Houses, cars, restaurants: all are inhospitable and lined with icicles. Clad with love, though, one can despite it all still have it made. But lo and behold: what kind of fascism is it that parades the Rolling Stones in front of inert, stadium-sized masses in Hal Ashby’s 1983 rock-doc Let’s Spend the Night Together? The film is a cruel parody of rock’s once joyous, raucous, incendiary stirrings. No consciousness-expansion takes places there whatsoever. Arena-rock of that sort served in the fashion of an experimental prototype, a formalization of what has now become our permanent social relation. I admit moments of beauty, however, when the band slows down for “Beast of Burden.” If we try real hard, sings Mick a few songs later, we get what we need. Keith Richards, for his part, manages by way of drink and drugs a kind of sleepy-eyed authenticity in the film’s punked-up version of “Little T&A” — that, too, I admire. The film is ultimately about industrial workers doing what it takes to make it though their shifts as America becomes a bomb-dropping monstrosity. We witness this, for instance, in the haunting use of Hendrix’s “Star-Spangled Banner” at the start of the film’s closing credits. Cinema enables and makes use of a variety of narrative models, meanwhile, in an unrelated 2013 Belgian film called Violet, producing fluctuations across several realities at once. Sonics and visuals reveal a multi-layered ontology: interiors and their external substitutes. Sound sculpted variously around a muted center, as in the song of that name by the band Deafheaven. Consciousness inhabiting different sound-worlds and temporalities. Every reflection also a distortion. As Robert Anton Wilson reminds us, one should always juggle several. Never commit to just one.
I hope to reset my emotional matrix in the days ahead away from anger and depression. It helps to sit and talk with Sarah, the two of us true, loving life companions, helping each other pass the time as one and then the other of us endures another run-in with the flu. We rewire our brains by submitting to the oscillating tone progressions of Bach’s “Jesu, Joy of Man’s Desiring” and Alfred Bruneau’s “Requiem: Dies Irae & Tuba Mirum.” We laugh at the thought of the residents of utopia waking and greeting one another in the streets each morning through choral performance of Handel’s “Hallelujah.” They prep themselves, though, with Margo Guryan’s “Someone I Know.” One ought to keep one’s eye out, I tell myself, for The Eye in the Triangle, a book about Aleister Crowley by Crowley’s secretary Israel Regardie. Christmas trees topped with stars resemble the emblem of Crowley’s Ordo Templi Orientis. Robert Anton Wilson, talking ’til blue in the face, introduces me to a synchronistic phenomenon known as the “23” enigma. In pursuit of “deliberately induced brain change,” I turn to Sarah, lying beside me reading in bed, and ask her, “What page are you up to?” gesturing with my hand toward her copy of Aldous Huxley’s Island. “223,” she replies. When I explain to her the story of the enigma, she adds, “It’s also my birthday: April 23rd!” There is magic in the woods, if you know where to find it. So sayeth the Robert Redford character in Pete’s Dragon. Smoke rises from a votive dedicated to Lady Columbia, appearing before me in the form of a giant wall of light.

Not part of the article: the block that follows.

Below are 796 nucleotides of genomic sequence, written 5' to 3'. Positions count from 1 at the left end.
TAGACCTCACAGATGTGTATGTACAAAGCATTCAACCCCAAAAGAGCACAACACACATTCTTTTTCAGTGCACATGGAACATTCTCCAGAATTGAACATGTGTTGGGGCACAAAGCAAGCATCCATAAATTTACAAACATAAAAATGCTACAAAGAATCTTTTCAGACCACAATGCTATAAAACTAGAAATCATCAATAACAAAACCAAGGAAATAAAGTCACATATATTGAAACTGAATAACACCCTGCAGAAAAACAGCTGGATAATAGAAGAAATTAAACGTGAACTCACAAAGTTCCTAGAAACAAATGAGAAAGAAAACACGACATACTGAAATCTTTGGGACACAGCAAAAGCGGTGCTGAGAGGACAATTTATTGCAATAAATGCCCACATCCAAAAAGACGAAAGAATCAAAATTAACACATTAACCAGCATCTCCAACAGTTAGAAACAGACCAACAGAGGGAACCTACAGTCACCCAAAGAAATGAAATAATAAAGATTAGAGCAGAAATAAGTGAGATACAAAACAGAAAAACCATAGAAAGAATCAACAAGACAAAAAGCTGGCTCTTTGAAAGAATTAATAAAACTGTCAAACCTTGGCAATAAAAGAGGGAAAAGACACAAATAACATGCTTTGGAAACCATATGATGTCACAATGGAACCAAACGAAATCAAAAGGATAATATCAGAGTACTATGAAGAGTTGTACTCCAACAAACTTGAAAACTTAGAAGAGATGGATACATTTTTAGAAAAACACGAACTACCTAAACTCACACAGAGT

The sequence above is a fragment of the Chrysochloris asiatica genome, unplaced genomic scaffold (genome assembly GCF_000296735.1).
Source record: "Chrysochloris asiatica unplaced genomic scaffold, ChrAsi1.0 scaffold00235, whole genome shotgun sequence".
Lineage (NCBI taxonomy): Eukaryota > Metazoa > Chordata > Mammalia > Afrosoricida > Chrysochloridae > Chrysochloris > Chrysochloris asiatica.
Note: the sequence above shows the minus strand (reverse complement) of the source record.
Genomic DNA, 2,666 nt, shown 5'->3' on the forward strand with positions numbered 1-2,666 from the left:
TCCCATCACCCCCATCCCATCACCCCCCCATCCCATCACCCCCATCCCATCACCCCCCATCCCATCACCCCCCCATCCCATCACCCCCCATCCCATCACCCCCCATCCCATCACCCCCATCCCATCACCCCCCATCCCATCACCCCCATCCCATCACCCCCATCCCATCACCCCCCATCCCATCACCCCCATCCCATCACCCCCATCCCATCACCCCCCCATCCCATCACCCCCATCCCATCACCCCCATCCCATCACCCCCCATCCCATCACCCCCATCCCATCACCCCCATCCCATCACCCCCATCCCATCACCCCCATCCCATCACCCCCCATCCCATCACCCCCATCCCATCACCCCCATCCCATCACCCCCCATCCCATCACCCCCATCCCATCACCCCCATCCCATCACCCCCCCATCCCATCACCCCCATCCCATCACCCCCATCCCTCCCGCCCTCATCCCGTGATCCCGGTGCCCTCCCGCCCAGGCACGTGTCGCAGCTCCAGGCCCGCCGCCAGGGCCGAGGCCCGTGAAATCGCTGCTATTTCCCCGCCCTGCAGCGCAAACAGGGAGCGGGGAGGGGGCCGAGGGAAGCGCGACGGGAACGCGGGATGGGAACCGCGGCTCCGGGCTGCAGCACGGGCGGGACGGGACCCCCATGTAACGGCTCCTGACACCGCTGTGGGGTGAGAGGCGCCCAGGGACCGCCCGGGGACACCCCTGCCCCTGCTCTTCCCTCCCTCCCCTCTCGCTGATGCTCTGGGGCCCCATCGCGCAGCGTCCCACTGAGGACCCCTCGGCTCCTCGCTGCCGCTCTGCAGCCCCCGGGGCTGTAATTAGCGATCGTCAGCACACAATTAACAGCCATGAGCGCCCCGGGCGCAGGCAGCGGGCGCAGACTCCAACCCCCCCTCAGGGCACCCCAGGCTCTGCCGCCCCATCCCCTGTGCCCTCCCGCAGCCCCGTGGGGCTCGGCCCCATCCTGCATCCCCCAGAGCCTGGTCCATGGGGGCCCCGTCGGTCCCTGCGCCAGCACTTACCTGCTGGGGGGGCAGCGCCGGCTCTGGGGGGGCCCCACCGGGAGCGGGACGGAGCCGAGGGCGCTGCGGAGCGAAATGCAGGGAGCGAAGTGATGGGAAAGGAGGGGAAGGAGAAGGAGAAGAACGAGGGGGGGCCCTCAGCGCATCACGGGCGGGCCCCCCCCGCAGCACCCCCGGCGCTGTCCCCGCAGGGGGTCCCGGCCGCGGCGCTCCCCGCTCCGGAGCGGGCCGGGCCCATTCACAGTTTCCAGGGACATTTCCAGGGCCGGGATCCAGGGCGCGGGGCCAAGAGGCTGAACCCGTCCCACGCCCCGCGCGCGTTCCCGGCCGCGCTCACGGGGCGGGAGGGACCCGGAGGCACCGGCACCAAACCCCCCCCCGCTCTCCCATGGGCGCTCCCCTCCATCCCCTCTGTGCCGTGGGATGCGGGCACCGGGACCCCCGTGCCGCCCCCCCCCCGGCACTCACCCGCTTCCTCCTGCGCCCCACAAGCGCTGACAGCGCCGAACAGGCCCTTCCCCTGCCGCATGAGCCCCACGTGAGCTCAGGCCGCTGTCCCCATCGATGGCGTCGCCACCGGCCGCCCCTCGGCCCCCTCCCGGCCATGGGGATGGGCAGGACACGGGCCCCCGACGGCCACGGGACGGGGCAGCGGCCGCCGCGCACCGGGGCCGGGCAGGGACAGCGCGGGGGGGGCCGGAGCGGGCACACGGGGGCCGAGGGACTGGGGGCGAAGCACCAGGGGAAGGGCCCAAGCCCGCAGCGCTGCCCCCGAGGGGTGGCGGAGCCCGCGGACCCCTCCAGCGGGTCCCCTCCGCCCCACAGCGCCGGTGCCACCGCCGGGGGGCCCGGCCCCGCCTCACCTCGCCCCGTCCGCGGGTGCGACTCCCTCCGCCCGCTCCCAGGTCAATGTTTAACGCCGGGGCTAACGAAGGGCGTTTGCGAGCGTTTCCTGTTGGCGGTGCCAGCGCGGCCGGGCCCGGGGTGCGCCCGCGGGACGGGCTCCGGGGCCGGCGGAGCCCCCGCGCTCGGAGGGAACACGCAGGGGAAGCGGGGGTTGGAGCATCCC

Trust the inner healer. Support what is happening. A voice on a cassette weaves a matrix of synchronic and diachronic histories connecting archetypes and astrology. Holotropic states and planetary transits. Metaphysical reasons for the slowness of the psychedelic renaissance. The intensification of the birth problem can have healing effects. Humans show malignant violence with no parallel in nature. We have seen the realm of archetypal paranatal passage through a tunnel. An hourglass where we go through life: a tunnel experience. In birth, we lose the connection with the transcendental. Existence is a “virtual” reality that we’ve developed in response to this trauma. “Model agnosticism” holds that any grid we use to organize our experience of the world is a model of the world and should not be confused with the world itself. There is a fundamental gap. Chemicals can give rise to the way the world orchestrates experiences since “things” are constructs assembled out of energy by our nervous systems. Stanislav Grof suggests the program each of us is running right now is the equivalent of a broadcast, coming from somewhere else. Some people are high all the time because of the way they breathe. With the right instructions, one can accomplish anything. An ideal version of my psychedelic lit course would include Philip K. Dick’s Exegesis, Robert Anton Wilson’s Cosmic Trigger, and Doris Lessing’s The Sirian Experiments. But my sense is that capital doesn’t permit thought to occur anymore. It’s like the Middle Ages again. The knowledges that emerged from the failed global revolutions of 1968 are no longer accessible to current Internet-molded forms of capitalist subjectivity. In fact, I expect most of those post-68 discourses to go silent and disappear, at least temporarily, only to be rediscovered sometime in a distant, maybe post-revolutionary future. And much of this thought — post-structuralism, especially — was shaped rather directly by experiments with psychedelics. Both attempted to challenge the effects of Western imperialism through decolonization of consciousness. Foucault dropped acid in Death Valley; Deleuze and Guattari were deep into Carlos Castaneda territory. This is also why the section on mid-twentieth-century CIA-funded research into shock treatment is IMO the section of Naomi Klein’s The Shock Doctrine with the most relevance today. Capitalist subjects have been receiving direct and indirect forms of shock treatment en masse since the early days of the Cold War. That’s what Mark Fisher meant when he argued that capitalist realism is all about consciousness-deflation. Hence the radicalism of psychedelics as self-administered counter-therapy or counter-treatment from below.